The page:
Has Meg Whitman come down with a case of Palinitis?
On Tuesday, the former eBay CEO and current candidate for California's Republican gubernatorial nomination swung by a Union Pacific train facility in Oakland—and invited the press along for the ride. In politics, this sort of invitation generally implies that the candidate and the correspondents will interact at some point. But not, apparently, in Whitman's case. When the aspiring pol concluded her stilted chat with railroad officials, the press corps, which had been dutifully recording the conversation, began to pepper her with questions. Whitman stiffened, and a strained smile froze on her face. Her eyes darted to the back of the room.
"Yeeaaah," Whitman said. "I think we're not going to take questions this very minute."
"Why is that?" shouted the reporters.
Whitman forced herself to laugh, but otherwise she was speechless. Suddenly, staffers began to herd the press corps out of the room while security guards set up screens obscuring Whitman from view—as if she were, in the words of one observer, "a museum piece to be 'watched' by reporters" but never questioned directly.
The worst part? The entire excruciating ordeal was caught on tape. And aired on TV. And posted online. And filed away for a future attack ad.
For Whitman, this is only the latest in a series of blocking maneuvers meant to limit her unscripted (or potentially unflattering) media exposure to the bare minimum—a strategy also employed by Sarah Palin during her early days on the 2008 campaign trail. Whitman has refused to release her tax returns, declined to debate her primary challengers, and avoided newspaper boards and policy reporters. When I asked to talk to the candidate for my NEWSWEEK story on CEO politicians, her spokeswoman didn't respond for several days; when she finally got back to me, it was only to say that Whitman was unable to spare even five minutes of her week to chat with me. A day later, the story was put on hold, so I sent Whitman's staffer a message asking whether we could schedule something for the following week. No response. Two followup notes also went unanswered. And I'm hardly alone in being stonewalled. In fact, it took columnist Debra Saunders five months of requests to land her first interview with Whitman—and she's a conservative. From California.
In one sense, Whitman's reticence is understandable. The relentless churn of cable news requires reporters to treat every trifling development as if it were some sort of momentous event, so politicians in general are becoming more and more scripted. And then there's California, a massive state where retail politics is largely irrelevant and television advertising is king. Why, the thinking goes, should Whitman risk giving the press the sort of gaffe it loves to blow out of proportion—especially if straying from the script isn't even necessary to get elected? Why not just spend another $10 million on commercials and call it day?
The problem is that the silent treatment almost always backfires. When Palin stumbled in back-to-back interviews with Charlie Gibson and Katie Couric after months of evading nonpartisan news outlets, her image among independents was ruined. Voters didn't have anything but gaffes to go on. The risks for Whitman, of course, are different. As the most successful businesswoman in America, she can probably survive a network news interview. But her corporate C.V. creates its own challenges. Since time immemorial, candidates from the business world have consistently made the same pitch: "I know how to balance a budget. I know how to create jobs. I can turn the economy around." Whitman is no exception. But voters have no way of knowing whether what worked in a corner office will work in government—especially if the CEO in question has no previous political experience. As a result, the campaign itself—the way it's managed, the way it's funded, the way it responds to challenges—becomes the ultimate measure of how well the candidate in charge will govern. Plenty of Americans thought Ross Perot looked attractive on paper. But when they saw how the billionaire businessman chose to lead—airing chart-heavy infomercials, bouncing in and out of the race—they simply couldn't imagine him in the White House. Same goes for former CEOs Al Checci and Bill Simon: both campaigned for California governor, both crashed and burned.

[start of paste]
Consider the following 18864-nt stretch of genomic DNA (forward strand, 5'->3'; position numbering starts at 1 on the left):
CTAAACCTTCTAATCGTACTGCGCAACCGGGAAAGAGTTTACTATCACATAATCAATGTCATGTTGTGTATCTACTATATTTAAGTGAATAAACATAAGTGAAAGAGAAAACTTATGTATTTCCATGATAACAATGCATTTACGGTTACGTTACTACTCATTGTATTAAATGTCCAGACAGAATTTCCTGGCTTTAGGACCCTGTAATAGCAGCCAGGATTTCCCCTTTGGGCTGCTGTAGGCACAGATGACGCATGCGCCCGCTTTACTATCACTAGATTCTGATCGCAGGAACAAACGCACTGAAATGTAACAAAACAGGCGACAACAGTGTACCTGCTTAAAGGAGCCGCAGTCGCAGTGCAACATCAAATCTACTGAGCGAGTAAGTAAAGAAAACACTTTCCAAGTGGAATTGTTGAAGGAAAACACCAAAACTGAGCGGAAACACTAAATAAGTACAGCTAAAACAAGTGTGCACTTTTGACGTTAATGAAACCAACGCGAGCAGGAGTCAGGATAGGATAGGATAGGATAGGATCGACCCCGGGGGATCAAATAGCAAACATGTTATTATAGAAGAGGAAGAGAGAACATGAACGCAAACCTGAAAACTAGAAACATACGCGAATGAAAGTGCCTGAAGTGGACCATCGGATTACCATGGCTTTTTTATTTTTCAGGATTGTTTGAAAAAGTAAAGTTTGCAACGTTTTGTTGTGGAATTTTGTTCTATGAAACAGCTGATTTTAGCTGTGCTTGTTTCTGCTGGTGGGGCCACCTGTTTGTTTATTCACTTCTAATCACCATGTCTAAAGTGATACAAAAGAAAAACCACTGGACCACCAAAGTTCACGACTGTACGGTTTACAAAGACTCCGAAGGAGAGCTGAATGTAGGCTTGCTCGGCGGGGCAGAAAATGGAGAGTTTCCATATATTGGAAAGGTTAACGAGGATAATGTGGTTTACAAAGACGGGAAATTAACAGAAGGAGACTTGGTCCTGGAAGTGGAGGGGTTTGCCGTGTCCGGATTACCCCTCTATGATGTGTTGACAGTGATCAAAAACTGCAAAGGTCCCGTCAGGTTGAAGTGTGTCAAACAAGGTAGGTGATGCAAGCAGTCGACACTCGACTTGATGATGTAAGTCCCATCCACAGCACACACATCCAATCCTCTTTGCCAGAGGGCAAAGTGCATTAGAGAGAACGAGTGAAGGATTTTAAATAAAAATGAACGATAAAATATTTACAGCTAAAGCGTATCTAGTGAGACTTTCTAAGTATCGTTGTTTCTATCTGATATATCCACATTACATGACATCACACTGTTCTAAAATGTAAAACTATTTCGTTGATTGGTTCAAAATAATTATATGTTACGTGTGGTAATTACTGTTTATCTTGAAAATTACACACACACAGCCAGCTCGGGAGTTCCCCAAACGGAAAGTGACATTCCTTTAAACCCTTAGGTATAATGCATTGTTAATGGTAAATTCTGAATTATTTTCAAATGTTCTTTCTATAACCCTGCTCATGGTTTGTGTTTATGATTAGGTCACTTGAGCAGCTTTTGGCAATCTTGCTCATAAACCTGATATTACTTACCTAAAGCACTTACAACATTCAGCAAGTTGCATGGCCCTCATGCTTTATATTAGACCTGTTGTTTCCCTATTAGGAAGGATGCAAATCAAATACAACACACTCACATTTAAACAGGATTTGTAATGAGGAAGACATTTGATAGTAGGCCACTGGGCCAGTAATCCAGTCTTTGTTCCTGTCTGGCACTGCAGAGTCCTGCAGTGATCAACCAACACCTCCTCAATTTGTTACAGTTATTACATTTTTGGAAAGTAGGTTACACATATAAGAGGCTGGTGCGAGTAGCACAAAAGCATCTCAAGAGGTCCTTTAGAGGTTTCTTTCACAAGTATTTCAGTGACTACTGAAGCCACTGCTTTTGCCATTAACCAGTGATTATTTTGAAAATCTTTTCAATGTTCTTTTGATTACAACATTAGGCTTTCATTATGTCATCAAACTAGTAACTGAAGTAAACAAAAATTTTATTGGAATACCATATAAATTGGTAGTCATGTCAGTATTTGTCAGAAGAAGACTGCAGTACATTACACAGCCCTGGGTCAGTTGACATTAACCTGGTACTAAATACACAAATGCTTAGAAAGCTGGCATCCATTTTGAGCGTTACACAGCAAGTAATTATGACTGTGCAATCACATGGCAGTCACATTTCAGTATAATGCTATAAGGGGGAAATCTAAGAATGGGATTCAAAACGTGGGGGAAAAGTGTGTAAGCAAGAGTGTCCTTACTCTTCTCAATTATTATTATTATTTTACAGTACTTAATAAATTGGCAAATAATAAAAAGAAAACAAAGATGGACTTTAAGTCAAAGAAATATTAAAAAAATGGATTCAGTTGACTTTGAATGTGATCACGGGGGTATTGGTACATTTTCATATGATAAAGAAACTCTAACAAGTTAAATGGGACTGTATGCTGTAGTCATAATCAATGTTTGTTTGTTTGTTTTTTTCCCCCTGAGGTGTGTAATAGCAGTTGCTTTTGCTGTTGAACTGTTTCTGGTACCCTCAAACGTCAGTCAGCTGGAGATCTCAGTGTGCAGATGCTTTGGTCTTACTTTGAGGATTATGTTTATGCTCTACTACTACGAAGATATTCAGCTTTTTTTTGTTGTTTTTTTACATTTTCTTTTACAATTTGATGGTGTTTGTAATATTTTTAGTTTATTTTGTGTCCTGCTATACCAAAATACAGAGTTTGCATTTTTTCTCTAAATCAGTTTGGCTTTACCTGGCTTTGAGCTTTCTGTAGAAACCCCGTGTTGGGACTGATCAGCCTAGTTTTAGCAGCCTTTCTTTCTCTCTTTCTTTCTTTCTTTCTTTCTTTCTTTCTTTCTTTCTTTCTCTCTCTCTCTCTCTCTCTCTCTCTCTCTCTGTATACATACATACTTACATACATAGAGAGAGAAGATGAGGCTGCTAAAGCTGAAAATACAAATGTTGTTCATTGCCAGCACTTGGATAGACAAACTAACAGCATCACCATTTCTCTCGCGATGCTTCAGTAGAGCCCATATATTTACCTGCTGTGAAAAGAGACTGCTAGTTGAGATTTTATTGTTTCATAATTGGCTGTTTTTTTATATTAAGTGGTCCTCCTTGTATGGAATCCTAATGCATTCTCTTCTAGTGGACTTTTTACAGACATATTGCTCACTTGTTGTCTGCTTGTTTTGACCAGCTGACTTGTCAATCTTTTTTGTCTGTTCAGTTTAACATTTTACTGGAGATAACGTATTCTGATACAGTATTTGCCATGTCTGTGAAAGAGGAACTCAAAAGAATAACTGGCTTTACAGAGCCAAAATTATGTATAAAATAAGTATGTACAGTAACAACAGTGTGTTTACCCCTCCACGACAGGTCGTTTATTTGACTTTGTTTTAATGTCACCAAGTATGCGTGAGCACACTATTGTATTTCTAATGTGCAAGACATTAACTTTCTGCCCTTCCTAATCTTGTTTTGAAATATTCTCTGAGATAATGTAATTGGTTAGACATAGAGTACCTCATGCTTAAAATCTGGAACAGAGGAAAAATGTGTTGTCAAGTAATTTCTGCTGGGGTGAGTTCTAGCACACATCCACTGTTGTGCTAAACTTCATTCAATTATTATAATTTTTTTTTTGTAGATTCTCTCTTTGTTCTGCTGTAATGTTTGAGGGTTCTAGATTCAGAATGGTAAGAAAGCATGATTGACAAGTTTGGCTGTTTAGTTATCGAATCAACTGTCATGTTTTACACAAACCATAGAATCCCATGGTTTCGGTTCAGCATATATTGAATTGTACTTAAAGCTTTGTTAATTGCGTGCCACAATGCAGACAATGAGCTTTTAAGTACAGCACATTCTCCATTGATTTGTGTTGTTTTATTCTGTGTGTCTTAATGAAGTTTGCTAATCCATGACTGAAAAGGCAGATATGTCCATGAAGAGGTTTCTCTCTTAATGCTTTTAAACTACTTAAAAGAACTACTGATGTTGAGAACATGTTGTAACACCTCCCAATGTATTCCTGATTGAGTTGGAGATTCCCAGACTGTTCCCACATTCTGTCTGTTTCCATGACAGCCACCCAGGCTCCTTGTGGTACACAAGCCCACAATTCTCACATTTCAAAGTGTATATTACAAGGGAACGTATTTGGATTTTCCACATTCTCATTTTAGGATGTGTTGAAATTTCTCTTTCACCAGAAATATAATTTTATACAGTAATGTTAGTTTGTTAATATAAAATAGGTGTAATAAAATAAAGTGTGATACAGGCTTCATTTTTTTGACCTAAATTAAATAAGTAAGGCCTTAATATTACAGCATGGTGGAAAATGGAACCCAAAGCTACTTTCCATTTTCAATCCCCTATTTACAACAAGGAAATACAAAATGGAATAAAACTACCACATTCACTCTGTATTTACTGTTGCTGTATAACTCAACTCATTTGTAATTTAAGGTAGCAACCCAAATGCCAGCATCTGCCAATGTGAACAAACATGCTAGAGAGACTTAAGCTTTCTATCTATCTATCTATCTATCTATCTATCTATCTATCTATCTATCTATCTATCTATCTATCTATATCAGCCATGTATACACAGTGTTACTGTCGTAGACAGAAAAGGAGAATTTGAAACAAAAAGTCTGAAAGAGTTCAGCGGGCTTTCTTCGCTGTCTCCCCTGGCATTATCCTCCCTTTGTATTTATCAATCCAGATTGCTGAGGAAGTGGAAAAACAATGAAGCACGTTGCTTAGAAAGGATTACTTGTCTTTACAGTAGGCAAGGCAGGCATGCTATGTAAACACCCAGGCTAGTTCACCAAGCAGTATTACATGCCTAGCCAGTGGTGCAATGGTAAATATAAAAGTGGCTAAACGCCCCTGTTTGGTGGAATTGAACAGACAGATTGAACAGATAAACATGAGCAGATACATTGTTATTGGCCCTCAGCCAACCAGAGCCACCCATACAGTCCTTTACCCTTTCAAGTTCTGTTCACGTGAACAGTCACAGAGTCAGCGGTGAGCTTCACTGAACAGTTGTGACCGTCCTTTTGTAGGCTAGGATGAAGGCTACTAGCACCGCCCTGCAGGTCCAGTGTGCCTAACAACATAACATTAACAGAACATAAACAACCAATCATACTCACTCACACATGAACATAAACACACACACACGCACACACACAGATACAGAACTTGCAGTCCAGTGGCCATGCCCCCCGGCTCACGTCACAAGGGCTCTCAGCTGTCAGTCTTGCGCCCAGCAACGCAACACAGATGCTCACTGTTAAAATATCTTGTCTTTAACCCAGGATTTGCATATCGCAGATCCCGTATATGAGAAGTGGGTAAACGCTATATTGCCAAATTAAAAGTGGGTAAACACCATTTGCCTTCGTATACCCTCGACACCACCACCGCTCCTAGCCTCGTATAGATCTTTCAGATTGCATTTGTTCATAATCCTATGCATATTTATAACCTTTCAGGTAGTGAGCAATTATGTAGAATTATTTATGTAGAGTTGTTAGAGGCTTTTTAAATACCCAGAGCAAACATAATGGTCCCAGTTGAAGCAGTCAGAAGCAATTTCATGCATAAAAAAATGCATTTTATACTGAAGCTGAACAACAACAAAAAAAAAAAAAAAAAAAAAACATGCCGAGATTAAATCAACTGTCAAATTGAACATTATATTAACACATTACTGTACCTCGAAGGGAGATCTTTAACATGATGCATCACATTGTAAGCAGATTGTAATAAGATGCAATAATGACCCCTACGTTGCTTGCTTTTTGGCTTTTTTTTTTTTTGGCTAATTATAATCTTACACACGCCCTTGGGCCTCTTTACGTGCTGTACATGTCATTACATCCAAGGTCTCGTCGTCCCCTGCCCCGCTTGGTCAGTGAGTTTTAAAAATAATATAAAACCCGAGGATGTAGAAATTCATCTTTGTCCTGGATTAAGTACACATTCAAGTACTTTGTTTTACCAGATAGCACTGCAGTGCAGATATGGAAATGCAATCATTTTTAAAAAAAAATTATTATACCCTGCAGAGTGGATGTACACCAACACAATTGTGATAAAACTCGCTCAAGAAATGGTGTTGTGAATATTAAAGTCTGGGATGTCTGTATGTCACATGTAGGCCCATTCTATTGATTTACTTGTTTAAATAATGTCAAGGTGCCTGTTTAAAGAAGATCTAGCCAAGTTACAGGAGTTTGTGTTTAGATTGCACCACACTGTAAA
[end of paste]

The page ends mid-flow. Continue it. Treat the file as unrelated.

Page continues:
Californians know the Democratic nominee, Jerry Brown; he served in Sacramento from 1975 to 1983. But they don't know Whitman, which means they're basing their sense of how she'd run the state in large part on how she's running her campaign. When voters see her freeze in fear at an "open press" event, it sends exactly the wrong message: that she is imperious, that she is trying to buy the election without actually engaging, that she lacks the improvisatory political skills necessary to negotiate with union leaders, persuade recalcitrant legislators, and respond to public anxieties. That, in other words, she is a top-down ruler trying—unsuccessfully—to transition into a bottom-up business. By avoiding the press and sticking to the script, Whitman is telling the Golden State that she's not ready to govern.
These impressions may be inaccurate. In many ways, Whitman is a very promising candidate. But as former New Jersey governor (and Goldman Sachs co-chairman) Jon Corzine recently told me, "the CEO controls compensation and promotion and one's longevity at a company. Even if you don't use that tool it's always implied—and the organization responds because of it. But it's the other way around in government. You're accountable to the people 'below you.' They're not accountable to you."
The sooner Whitman resigns herself to this reality, the better off she'll be.